As teachers, we all know that we should create time to reflect on our professional practices… we need to experience the process of reflecting, in order to be able to guide our students…
….but what get’s cut the easiest from our schedule if there is little time available? How can we see reflection as a high priority item on our never ending list of things to do? How can we get into the habit of making reflection time?
After two intense days at a recent conference, with most participants probably on information overload, Darren Hudgins (the conference organizer and leader) wanted to make a point and encouraged the attendees, not only to experience the conference (which was very hands on), but also to take the time to reflect. As the organizer, he built time in the schedule to reflect on our experience!
Darren gave us 10 minutes of UNINTERRUPTED time to reflect, to write…He called it “Content Vomit” (yes…very graphic). He reminded us, that we could clean it up later…
It was genius of him to remind the teachers to focus on writing and NOT to check their emails, their twitter stream… He challenged everyone to concentrate to reflect during that time.
My initial goals were to take a closer look at how conference attendees learn for sustainable change. I took the given time to reflect on what I knew and wanted to learn about reflecting as an educator.
Here are some of my unedited thoughts during these 10 minutes of reflection time:
- Don’t let audience leave without having made a commitment to “one thing they will implement” when they get back to their routine, to their school, to their lives.
- Do people know how to reflect?…. give them samples of reflection… prompts…. practice to just let go and just write… ok to clean it up later….
- Feels weird to write and not able to cross link…to not being able to open up new tab to look for other resources to bring into my writing…
- I admit , that my fingers automatically wanted to switch to my Tweetdeck (just quick to check)
- How can you help to make this exercise a quality reflection for attendees?
- How can you help them see that sharing is a vital new part/natural sequence / part of fluency in education : experience >reflect > share
- What new dimension does shared reflection bring to the table?
- Can anyone reflect in writing?
- Are some people better/more natural at reflecting than others? Why do people have an aversion to reflecting ?or to reflecting publicly?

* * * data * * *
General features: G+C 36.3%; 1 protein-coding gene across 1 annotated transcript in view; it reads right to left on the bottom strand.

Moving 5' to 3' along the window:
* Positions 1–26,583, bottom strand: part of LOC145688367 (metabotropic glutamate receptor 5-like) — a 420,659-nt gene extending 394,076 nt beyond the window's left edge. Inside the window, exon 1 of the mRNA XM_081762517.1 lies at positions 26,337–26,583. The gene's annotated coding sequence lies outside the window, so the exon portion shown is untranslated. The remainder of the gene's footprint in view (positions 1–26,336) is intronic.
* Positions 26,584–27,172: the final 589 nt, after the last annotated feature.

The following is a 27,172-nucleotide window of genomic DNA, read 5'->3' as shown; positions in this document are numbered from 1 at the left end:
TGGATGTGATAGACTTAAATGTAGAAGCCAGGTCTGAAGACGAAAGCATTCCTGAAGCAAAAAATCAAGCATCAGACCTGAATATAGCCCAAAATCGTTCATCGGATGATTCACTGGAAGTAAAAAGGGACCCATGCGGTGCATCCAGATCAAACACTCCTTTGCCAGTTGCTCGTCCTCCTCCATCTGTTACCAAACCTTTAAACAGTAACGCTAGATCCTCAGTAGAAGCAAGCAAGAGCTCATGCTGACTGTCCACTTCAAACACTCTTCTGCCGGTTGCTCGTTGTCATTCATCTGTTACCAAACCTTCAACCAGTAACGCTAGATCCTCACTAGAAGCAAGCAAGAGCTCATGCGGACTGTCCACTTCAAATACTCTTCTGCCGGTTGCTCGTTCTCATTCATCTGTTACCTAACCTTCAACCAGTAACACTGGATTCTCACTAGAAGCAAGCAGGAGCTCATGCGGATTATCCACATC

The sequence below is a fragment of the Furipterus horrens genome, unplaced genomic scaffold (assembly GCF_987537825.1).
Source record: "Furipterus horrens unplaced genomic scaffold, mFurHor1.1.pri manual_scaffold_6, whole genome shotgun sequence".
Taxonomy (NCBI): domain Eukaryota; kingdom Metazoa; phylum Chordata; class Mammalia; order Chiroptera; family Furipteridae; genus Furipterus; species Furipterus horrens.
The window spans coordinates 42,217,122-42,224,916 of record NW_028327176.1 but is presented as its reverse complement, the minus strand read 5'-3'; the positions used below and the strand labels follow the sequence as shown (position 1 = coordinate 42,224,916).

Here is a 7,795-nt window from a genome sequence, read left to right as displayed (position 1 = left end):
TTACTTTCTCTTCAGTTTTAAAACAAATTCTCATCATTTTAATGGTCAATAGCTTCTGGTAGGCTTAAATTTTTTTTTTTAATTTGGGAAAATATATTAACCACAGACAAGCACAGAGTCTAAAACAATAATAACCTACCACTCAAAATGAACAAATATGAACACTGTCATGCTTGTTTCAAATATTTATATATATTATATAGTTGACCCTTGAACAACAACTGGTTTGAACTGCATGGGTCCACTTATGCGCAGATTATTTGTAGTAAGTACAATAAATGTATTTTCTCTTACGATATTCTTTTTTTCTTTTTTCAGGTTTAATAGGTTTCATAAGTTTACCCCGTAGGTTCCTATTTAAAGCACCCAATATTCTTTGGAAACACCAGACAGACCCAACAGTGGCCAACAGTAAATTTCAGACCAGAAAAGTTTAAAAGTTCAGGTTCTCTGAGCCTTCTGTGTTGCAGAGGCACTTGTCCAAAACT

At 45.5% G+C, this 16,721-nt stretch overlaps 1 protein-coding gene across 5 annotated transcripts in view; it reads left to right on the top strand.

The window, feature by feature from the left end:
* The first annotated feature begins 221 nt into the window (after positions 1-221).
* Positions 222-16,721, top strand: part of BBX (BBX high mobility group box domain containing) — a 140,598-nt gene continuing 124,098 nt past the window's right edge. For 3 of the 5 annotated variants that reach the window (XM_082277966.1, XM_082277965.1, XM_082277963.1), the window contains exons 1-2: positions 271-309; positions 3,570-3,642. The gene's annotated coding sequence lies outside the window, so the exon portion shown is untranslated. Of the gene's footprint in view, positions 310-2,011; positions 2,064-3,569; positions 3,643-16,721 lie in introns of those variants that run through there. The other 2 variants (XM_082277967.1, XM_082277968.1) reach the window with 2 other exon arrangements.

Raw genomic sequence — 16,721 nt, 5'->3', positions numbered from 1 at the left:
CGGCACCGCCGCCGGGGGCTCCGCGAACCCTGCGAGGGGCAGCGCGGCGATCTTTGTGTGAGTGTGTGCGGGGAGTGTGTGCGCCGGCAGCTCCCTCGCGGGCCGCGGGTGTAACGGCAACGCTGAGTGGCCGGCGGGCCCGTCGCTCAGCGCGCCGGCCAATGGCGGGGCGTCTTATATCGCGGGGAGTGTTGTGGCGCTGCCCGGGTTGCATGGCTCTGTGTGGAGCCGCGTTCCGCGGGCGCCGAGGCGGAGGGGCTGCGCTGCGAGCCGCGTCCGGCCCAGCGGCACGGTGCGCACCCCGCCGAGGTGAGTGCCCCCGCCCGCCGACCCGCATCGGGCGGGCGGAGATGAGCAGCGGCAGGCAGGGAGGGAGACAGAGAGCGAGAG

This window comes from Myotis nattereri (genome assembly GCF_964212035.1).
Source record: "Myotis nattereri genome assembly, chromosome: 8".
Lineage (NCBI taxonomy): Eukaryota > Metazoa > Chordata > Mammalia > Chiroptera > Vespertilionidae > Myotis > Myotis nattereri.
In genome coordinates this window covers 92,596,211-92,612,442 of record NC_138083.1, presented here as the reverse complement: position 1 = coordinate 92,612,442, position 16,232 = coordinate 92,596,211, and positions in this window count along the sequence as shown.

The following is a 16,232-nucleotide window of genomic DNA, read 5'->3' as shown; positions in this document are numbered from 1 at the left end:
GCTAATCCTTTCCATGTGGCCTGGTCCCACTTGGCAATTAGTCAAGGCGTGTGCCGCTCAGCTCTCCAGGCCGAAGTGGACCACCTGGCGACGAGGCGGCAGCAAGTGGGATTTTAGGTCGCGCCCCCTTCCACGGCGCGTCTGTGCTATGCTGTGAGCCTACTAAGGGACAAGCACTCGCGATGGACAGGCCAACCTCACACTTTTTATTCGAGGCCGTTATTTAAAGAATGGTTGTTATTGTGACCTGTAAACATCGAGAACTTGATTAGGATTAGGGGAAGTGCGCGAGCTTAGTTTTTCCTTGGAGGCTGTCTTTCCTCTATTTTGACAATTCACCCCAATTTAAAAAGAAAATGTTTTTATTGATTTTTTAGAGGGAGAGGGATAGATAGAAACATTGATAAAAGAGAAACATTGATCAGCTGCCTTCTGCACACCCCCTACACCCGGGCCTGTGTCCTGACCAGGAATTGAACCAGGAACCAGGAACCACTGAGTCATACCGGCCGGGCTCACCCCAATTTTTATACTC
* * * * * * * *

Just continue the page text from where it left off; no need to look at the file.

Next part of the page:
- Is 10 minutes of uninterrupted time to write too much? too little?
- What will the feedback from other participants be? The math teachers? The ones who do not write much in their everyday lives? How sustainable is this reflection? How many will go back and integrate it in their own learning?
- Do teachers need to know how to reflect and be in the habit of reflecting for themselves in order to encourage a reflective culture in their classroom?
Darren uses the above quote from Antoine de Saint-Exupery: “A goal without a plan is a wish”. Making reflecting a priority is allowing ourselves the time to make a plan with the goal of being and growing as a professional educator!
We were given three choices of “roadmaps” to use for our reflection:
Choice 1: Four Dimensions of Reflective Learning by Karen Barnstable
I. Thinking Back
II. Thinking Forward
III. Thinking Inward
IV. Thinking Outward
Choice Two: What? So What?
Describe the experience; outline what happened that compelled you to think about and change your behavior (i.e. learn).
Describe what difference it makes; outline what impact or meaning it has for you (or why it should matter to others).
Describe what’s in store for the future now that you’ve learned from this experience; outline what you are going to do to continue your professional development in light of this learning.
Choice 3- Peter Pappas Taxonomy of Reflection
Bloom’s Remembering – Reflection: What did I do?
Bloom’s Understanding – Reflection: What was important about what I did? Did I meet my goals?
Bloom’s Applying – Reflection: When did I do this before? Where could I use this again?
Bloom’s Analyzing – Reflection: Do I see any patterns or relationships in what I did?
Bloom’s Evaluating – Reflection: How well did I do? What worked? What do I need to improve?
Bloom’s Creating – Reflection: What should I do next? What’s my plan / design?
OK, now I am switching gear and moving from the importance of reflection for us as professional educators and life long learners to embedding reflective practices in student learning. I am following in Peter Pappas’ footsteps, when I want to distinguish between reflections for teachers and reflections for students. How can we prepare our students to become life long reflective learners? What are the benchmarks for each grade level to grow as a reflective learner?
Chrissy Hellyer used the following prompts for her fifth grade students.
I am working with our Kindergarten teacher on creating a starting point to expose, model, coach, guide and document (type for them, record them with audio/video, etc.) their reflection. We are looking for collaboration partners in the lower elementary school to create a guide for reflective practices in connection with their blogs or portfolios. If interested please tweet @langwitches or contact me via the blog.
Further resources about reflection:
- A Taxonomy of Reflection: Critical Thinking For Students, Teachers, and Principals by Peter Pappas
- Reflection for Learning: Why Reflect? by Helen Barrett
- Knowing ourselves enables us to teach others by Rhonda Bondie
- VoiceThread as Digital Portfolio by Chrissy Hellyer
- Reflection Toolkit (PDF), Northwest Service Academy, Metro Center, Portland, OR
Prezi by Peter Pappas